Burning gasoline, a fossil fuel, in cars produces the greenhouse gas, carbon dioxide. Carbon dioxide contributes to global climate change. We have several options besides gasoline for powering our cars – electricity and biofuels like ethanol. In this data dive, students interpret and analyze data on the greenhouse gas emissions from producing and using different fuels for vehicles. In the process, they apply the concept of a life cycle assessment to tally environmental impacts for each step of fuel production and use. Based upon this analysis, students develop an argument based on evidence for the fuel that is most environmentally sustainable.
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This Exploration Station highlights the role of biodiversity in sustainable bioenergy cropping systems. “Exploration Stations” are educational activities at public events that invite learners to interact with materials in a hands-on manner, and at their own pace. Learners can spend as much time with the activity as they choose. Exploration stations require one or more facilitators to guide learners through the activity. The facilitators’ role is to take cues from the learner to encourage inquiry-based scientific reasoning and experimentation. This can also serve as a simple engaging classroom activity for elementary and middle school students.
In this board game, players take on the role of bioenergy crop farmers trying to earn a living while being good environmental stewards. In the process, players explore the economic and environmental tradeoffs associated with growing different bioenergy crops. The game also serves as an engaging way to explore a range of environmental issues and ecological interactions related to climate change mitigation, biodiversity conservation, water quality and sustainable agriculture.
What is the difference between biofuels and fossil fuels? Why are researchers at GLBRC investigating making biofuels from corn stalks, grasses and other inedible plant material? This short interactive presentation introduces why GLBRC is researching making biofuels from non-food crops and traces the key steps in the production of biofuels from different plant materials. The presentation also explores the differences between biofuels and fossil fuels' role in the carbon cycle.
The Biofuels vs Fossil Fuels unit has students explore the similarities and differences between fossil fuels and biofuels. In the process, students investigate the carbon-transforming processes of combustion, photosynthesis, fermentation and respiration. They apply their knowledge of these processes to the global carbon cycle to examine how use of fossil fuels and biofuels have different effects on atmospheric carbon dioxide levels and consequently global climate change. Students use their understanding of the global carbon cycle to study the claim that biofuels, such as ethanol made from plant material, can help reduce the rate of increase of atmospheric carbon dioxide. In addition, students examine the environmental impact of biofuels agriculture.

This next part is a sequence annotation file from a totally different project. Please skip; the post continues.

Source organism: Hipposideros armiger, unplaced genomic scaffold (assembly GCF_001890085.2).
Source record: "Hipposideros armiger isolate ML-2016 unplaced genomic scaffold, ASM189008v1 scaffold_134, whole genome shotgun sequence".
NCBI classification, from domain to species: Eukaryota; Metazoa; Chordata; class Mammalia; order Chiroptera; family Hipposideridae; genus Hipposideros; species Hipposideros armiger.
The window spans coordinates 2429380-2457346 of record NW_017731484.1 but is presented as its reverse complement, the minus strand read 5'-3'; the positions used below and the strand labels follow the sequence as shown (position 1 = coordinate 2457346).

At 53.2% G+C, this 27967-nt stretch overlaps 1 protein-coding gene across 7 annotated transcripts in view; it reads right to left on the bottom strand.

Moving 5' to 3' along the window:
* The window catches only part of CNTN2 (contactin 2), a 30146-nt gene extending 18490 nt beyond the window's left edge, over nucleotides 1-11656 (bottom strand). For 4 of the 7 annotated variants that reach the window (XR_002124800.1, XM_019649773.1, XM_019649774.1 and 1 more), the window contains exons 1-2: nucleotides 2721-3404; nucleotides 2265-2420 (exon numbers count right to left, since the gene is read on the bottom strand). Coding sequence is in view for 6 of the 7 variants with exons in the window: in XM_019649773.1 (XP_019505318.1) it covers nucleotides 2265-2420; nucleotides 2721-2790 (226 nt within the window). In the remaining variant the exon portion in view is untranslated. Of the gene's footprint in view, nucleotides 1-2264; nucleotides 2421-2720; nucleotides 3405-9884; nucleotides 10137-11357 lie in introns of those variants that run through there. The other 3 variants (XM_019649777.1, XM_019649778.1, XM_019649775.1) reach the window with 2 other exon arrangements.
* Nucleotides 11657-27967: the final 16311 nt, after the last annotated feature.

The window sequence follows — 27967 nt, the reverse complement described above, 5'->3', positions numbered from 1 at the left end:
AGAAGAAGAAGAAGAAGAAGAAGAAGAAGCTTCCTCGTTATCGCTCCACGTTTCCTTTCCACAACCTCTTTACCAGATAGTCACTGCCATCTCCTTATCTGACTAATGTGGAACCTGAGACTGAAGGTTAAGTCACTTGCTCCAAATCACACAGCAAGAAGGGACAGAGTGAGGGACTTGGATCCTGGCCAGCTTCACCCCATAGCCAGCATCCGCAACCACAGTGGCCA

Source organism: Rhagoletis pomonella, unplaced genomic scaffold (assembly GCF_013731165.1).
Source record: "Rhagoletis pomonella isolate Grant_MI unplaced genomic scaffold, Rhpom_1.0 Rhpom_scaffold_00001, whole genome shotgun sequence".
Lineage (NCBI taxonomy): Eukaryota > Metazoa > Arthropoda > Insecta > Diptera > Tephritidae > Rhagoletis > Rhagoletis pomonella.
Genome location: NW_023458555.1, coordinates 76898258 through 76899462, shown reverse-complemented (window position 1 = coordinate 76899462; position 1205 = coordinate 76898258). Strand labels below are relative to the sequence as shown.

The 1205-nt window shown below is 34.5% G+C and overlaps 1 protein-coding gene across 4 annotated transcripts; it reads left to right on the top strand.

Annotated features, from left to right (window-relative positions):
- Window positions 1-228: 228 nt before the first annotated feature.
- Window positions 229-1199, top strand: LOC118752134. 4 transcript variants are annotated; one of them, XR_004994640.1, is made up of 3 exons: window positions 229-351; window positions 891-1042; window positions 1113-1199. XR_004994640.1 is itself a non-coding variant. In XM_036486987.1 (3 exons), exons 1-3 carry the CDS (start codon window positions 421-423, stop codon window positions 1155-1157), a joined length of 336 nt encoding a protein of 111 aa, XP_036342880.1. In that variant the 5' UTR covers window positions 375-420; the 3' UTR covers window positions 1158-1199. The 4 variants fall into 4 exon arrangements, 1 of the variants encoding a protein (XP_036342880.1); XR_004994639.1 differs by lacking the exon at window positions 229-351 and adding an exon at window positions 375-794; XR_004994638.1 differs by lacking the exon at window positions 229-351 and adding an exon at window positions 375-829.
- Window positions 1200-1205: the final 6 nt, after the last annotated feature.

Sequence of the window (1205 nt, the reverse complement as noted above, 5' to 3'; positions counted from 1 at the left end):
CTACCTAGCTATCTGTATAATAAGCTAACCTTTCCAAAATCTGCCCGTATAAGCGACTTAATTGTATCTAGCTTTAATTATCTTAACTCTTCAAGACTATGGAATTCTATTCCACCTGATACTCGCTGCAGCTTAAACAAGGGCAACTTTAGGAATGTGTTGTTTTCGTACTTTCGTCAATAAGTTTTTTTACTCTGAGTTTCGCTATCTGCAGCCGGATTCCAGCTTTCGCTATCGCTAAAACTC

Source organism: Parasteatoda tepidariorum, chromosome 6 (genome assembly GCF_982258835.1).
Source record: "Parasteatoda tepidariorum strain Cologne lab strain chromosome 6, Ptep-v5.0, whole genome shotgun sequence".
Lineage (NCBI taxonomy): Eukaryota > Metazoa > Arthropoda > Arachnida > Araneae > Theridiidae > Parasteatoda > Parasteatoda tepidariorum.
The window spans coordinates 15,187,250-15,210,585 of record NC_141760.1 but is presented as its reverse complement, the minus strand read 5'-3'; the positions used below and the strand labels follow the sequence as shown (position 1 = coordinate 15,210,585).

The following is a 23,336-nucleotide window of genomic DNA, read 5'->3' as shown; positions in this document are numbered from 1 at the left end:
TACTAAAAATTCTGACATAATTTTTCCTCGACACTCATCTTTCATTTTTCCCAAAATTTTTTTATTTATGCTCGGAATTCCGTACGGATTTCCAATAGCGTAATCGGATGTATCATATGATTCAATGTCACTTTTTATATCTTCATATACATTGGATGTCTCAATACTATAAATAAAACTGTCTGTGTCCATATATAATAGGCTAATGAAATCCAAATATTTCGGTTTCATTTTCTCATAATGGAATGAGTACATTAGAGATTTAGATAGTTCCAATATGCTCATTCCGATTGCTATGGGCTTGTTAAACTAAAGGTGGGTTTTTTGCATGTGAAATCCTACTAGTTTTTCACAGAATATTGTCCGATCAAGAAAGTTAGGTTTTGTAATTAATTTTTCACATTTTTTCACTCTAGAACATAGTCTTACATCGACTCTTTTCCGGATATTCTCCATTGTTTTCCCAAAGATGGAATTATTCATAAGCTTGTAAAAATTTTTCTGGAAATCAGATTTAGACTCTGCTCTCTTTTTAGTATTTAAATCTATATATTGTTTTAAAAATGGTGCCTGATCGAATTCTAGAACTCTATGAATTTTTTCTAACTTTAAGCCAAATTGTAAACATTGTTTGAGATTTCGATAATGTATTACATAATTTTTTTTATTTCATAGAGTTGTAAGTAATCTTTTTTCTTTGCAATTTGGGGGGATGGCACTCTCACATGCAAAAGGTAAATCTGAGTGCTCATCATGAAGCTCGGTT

Overall, this unit has three important goals. These focus on: Matter and energy changes associated with the carbon-transforming processes, the effects of the use of fossil fuels and biofuels on the global carbon cycle and global climate change, and a cost/benefit analysis of the production and use of biofuels.
Students collect samples that they predict will contain communities of cellulose-degrading microbes and test for the ability of microrganisms in their samples to break down pure cellulose (filter paper). In the process, groups collect evidence to test predictions about which environmental microbial samples will be the most effective for degrading cellulose. By comparing results across groups, students can begin to uncover patterns and develop explanations about the types of environments that support cellulose-degrading microbes. This lab method is nearly identical to that used by GLBRC researchers and student results could help scientists discover new enzymes for efficient biofuel production.
In this flexible lab sequence, students convert cellulosic biomass sources, such as sawdust, straw, or cardboard into sugars and then ethanol. As biomass samples are pretreated, enzymatically digested, and fermented, students use glucose meters and ethanol probes to measure the key products of this chemical conversion. In the process, students can test predictions about which biomass sources and treatment methods will be most effective for producing ethanol.
Can microbiologists engineer new strains of yeast to produce more biofuel from the same amount of plant biomass? In this GLBRC Data Dive, students learn about how scientists Trey Sato and Audrey Gasch are using directed evolution techniques to create mutant yeast strains that can ferment all of the sugars in plan biomass, not just the glucose. Students analyze a data set from one of the scientist’s fermentation experiments to determine how a new mutant yeast strain performs compared to a standard yeast variety.
Can perennial biomass crops compete with king corn? In this GLBRC Data Dive, students analyze and interpret data on the biomass production of different bioenergy crops grown on Great Lakes Bioenergy Research Center (GLBRC) experimental farms in Wisconsin and Michigan. Students read a brief summary of the GLBRC research questions and experimental design. They then are given the task of interpreting real GLBRC biomass data to answer the research questions about how perennial biomass crops, such as switchgrass and prairies, compare to corn.